Everything has changed at 3Com Corporationo. One of the pioneers in computer networking services, the California-based vendor recently divested portions of its businesses (for example, Palm Inc, the manufacturer of Palm devices) to refocus entirely on the small-to-midsize networking market, products for consumers and network service providers. Internally, 3Com has reorganised to focus almost entirely on its network and the Internet as the means to conduct and create new business.

How do these changes affect IS? The CIO role is essentially split. CTO John Hart, a veteran 3Com leader, heads the group developing new, emerging technologies for 3Com to develop as products, while new CIO David Starr, formerly CIO of Knight-Ridder, finds himself reshaping the traditional IS organisation - and his own role - to improve the company's own operations.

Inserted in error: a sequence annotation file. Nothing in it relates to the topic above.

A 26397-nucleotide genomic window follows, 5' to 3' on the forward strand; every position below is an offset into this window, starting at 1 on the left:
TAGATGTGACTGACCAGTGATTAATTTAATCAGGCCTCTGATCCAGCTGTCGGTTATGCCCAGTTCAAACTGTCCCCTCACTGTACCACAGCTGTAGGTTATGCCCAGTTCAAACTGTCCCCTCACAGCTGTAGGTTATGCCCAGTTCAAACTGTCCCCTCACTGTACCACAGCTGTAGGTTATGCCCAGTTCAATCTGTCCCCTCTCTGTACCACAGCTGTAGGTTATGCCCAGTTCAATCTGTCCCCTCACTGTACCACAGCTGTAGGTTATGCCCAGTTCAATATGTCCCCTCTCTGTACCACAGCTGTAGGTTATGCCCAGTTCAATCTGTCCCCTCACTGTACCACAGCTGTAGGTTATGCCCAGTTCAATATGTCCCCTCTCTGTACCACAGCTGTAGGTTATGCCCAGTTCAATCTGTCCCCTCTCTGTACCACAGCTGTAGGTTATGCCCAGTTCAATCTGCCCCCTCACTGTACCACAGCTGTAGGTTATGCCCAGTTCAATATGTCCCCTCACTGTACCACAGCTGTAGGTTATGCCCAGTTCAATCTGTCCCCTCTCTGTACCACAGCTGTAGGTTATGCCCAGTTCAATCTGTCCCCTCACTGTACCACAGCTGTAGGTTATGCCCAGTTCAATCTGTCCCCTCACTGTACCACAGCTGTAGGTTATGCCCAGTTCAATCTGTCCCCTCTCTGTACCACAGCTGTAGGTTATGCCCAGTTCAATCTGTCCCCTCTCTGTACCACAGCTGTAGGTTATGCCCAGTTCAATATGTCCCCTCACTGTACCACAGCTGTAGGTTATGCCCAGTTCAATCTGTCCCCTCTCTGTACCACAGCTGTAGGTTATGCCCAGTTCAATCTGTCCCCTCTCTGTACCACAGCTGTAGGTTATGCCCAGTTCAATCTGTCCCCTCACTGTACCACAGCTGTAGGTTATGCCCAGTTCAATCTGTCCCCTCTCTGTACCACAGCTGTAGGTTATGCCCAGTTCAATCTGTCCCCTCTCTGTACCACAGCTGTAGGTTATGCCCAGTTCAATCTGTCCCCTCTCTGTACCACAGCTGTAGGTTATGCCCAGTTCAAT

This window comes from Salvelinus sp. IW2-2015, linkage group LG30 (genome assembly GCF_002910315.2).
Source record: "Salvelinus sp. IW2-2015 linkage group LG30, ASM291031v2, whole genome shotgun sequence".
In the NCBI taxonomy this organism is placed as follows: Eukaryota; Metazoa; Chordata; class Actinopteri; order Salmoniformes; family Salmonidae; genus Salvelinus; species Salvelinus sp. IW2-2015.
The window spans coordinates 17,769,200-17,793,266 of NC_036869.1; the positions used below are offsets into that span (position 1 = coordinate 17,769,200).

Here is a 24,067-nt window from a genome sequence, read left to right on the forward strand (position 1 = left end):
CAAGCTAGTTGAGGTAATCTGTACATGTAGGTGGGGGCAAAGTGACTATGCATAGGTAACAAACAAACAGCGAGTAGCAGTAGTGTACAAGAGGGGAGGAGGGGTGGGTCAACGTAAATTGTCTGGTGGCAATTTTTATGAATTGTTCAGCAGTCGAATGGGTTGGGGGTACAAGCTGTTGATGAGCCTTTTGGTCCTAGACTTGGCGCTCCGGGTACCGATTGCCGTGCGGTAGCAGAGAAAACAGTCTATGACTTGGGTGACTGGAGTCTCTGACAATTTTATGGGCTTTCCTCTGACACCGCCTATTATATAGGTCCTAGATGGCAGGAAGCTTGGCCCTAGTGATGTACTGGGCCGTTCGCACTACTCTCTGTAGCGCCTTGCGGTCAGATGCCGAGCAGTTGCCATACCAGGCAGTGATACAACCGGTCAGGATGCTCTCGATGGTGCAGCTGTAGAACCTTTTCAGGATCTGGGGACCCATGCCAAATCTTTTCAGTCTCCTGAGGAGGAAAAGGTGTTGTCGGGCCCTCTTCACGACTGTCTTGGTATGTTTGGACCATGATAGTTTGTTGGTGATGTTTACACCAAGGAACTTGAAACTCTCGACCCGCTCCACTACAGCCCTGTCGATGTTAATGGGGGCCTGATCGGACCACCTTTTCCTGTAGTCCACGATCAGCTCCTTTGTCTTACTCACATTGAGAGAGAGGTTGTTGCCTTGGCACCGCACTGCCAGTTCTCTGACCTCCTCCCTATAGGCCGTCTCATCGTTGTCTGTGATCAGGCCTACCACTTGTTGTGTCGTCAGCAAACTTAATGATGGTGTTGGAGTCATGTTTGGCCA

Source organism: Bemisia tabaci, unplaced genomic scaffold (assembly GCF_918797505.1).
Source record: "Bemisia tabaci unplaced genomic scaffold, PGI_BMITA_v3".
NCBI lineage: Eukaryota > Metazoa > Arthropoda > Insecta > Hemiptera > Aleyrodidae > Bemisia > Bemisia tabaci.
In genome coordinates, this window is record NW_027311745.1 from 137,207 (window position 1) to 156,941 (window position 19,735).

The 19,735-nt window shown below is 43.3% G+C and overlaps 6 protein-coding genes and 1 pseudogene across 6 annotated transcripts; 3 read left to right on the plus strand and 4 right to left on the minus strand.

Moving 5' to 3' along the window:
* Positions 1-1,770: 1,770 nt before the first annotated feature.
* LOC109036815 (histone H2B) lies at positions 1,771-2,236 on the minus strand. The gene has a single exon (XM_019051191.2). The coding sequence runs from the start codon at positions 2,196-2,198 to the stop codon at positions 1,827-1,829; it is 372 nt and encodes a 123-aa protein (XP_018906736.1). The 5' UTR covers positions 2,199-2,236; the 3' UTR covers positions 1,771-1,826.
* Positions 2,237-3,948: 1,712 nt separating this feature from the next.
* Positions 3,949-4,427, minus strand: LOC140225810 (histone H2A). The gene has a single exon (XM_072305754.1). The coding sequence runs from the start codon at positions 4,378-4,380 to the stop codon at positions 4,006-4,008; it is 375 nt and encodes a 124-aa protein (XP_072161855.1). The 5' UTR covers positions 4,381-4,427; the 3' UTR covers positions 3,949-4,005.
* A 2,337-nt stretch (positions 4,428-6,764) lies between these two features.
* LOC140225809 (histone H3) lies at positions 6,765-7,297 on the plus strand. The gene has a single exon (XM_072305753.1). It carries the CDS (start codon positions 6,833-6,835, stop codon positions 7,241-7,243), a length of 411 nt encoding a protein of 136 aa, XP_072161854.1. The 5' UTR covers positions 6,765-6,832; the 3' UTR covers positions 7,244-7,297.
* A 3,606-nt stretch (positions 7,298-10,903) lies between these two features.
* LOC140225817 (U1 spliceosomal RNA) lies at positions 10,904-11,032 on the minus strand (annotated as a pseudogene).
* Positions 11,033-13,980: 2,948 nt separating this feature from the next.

"Before, the CIO role was more maintenance and development, but now it's more of a business partnership role," Starr says. "It's a different kind of animal." Like most companies, 3Com used to have a do-it-all IS organisation: application development, desktop support and network management. Today, the desktops are outsourced, data centres are headed that way, and the network is everything - virtually the only thing - for Starr's internal IS group. In a decentralised environment necessitated by 3Com's global presence, many of Starr's 750 IT staffers are assigned to work in business units, reporting at least indirectly to business heads, taking a lot of day-to-day control out of Starr's hands.

This collocation puts business skills at a premium in Starr's group.